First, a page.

Economics of Child Policy in Advanced, Postindustrial Countries|
Fall 2013 not offered
This seminar can serve as either a senior-year capstone course or a junior-year course on research methods. Using measures of child well-being and applying economic analysis to policy options, we consider how child policy in the U.S. compares with policies in other advanced, postindustrial economies. Students will read from professional journals, explore child policies across a wide variety of economies, and discuss the research methods used in the various studies.
||Gen Ed Area Dept:
|Course Format: Lecture / Discussion||Grading Mode: Graded|
||Prerequisites: ECON300 AND ECON301
||Fulfills a Major Requirement for: (ECON)
Articles from professional journals in economics and political economy.
|Examinations and Assignments: |
Two brief mid-term presentations on the readings completed for the term paper; active participation in weekly discussion of assigned readings; an end-of-term presentation on research finds and a final term paper (approximately 15-20 pages)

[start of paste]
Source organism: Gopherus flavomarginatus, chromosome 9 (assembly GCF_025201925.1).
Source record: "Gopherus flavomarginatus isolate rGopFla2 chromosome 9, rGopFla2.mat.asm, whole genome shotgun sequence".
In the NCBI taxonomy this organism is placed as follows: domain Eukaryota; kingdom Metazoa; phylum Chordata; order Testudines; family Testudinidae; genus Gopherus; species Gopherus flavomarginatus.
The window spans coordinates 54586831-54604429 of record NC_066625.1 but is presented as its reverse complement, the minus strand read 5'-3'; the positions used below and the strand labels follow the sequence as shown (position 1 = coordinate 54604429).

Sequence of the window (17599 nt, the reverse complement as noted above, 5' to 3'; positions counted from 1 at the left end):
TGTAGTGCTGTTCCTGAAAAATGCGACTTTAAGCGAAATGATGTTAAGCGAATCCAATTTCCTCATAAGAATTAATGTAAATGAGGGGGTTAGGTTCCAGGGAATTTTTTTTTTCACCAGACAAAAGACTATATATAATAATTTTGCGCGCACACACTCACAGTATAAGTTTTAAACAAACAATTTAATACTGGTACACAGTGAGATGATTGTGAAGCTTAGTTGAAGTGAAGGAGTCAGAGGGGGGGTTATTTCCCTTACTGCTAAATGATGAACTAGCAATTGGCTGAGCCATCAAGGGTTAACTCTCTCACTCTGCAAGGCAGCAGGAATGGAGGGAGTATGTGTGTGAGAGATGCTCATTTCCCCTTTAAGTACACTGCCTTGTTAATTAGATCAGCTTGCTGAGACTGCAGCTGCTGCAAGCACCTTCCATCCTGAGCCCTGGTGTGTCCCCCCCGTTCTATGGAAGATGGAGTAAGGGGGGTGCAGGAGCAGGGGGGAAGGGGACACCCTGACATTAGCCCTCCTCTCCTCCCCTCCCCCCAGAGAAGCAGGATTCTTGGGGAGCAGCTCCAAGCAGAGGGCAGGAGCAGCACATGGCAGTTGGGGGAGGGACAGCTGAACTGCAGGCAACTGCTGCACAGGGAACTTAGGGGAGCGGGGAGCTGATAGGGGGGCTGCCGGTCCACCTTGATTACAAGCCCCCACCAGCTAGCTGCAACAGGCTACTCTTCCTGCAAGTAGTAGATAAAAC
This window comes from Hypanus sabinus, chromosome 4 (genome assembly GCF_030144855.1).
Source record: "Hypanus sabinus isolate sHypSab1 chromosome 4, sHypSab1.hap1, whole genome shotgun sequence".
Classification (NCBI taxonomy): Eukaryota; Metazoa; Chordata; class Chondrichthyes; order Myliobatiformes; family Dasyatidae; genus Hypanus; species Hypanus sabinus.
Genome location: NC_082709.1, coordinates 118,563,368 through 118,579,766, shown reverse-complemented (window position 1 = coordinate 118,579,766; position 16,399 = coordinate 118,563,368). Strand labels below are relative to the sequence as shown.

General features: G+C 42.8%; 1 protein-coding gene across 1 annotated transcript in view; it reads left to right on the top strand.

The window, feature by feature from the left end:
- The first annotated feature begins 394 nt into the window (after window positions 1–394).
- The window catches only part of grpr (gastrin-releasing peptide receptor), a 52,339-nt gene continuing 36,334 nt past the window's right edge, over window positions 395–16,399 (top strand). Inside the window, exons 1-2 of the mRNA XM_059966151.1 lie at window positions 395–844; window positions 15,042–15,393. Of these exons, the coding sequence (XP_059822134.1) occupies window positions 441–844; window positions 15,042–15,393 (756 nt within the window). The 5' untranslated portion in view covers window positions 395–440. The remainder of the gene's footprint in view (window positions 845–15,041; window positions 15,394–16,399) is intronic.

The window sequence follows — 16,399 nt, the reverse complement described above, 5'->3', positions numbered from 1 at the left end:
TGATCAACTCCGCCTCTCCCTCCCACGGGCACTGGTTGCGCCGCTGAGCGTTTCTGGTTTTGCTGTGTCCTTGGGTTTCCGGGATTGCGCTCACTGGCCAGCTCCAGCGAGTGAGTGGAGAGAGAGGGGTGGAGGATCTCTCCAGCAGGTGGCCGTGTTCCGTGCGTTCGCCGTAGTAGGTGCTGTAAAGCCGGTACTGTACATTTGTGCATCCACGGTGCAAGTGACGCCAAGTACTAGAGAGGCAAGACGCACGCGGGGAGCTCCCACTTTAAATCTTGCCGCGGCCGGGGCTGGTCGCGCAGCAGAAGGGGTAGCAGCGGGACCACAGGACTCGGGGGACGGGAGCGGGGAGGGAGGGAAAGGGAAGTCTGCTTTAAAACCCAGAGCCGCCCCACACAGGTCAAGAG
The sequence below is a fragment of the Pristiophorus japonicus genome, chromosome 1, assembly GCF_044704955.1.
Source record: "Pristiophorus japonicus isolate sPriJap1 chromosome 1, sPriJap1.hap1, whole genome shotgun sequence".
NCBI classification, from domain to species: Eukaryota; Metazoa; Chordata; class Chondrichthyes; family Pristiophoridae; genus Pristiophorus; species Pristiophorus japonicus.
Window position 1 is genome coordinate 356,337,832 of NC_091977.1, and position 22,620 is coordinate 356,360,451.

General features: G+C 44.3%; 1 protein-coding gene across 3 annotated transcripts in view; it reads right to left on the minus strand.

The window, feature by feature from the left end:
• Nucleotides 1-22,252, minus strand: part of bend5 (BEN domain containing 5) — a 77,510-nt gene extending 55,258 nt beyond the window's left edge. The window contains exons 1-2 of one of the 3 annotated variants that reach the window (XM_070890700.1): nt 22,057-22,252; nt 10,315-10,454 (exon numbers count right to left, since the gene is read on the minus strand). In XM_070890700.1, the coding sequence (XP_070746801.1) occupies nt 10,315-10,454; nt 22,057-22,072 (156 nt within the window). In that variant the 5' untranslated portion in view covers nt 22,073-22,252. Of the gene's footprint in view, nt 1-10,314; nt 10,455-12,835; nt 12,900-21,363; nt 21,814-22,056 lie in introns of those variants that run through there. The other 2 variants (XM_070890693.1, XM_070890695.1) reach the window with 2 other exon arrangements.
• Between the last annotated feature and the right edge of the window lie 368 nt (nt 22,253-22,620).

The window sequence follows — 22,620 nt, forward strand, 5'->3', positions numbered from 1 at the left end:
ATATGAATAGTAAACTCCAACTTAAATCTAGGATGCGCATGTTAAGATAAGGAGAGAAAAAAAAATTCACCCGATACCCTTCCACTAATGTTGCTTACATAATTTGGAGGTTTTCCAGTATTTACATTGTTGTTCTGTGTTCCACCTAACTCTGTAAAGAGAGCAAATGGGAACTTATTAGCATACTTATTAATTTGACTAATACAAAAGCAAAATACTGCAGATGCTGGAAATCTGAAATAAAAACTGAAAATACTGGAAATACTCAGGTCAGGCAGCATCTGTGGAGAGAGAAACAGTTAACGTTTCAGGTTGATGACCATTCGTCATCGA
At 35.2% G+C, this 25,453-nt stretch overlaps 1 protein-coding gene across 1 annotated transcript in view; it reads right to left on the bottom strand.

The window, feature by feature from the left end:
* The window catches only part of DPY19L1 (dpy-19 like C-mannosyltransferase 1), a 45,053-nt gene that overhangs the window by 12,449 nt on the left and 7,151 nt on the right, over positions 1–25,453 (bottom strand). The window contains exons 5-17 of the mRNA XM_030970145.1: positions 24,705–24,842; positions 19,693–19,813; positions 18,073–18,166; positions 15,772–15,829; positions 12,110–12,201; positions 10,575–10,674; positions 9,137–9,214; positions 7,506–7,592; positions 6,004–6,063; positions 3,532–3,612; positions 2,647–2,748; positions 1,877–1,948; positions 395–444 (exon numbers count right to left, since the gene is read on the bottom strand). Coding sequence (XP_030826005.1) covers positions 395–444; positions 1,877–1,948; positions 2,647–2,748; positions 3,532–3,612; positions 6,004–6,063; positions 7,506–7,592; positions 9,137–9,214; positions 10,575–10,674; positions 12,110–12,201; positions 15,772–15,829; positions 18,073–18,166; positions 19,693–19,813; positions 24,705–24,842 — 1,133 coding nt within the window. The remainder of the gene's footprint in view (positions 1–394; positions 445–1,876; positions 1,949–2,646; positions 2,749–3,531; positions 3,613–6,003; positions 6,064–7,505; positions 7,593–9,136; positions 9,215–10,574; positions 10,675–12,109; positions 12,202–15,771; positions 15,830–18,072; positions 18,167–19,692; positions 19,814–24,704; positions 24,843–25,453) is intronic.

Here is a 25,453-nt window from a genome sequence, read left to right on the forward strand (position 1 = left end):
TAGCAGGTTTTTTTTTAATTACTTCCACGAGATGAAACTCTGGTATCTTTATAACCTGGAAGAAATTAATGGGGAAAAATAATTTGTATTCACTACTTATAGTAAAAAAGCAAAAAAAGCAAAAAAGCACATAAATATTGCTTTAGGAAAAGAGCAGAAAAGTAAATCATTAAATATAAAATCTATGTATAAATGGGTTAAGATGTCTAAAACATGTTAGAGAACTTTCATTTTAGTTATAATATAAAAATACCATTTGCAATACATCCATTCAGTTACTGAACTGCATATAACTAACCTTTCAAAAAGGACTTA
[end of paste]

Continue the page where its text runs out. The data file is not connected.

|Additional Requirements and/or Comments: |
The class meets only once each week and relies on discussion of independent work. For that reason, consistent attendance and full participation are essential. Students with conflicting commitments should not enroll in this course.
Using oral presentations along with written reports, students will share information from their readings. These explorations will culminate in a final research paper and a final presentation to the class. For juniors, the projects can set the stage for a senior essay or honors thesis. For seniors, the course and final project offer a forum for applying skills learned in the major, debating policy options with other advanced students, and discovering personal interests relevant for post-Wesleyan work in related fields.
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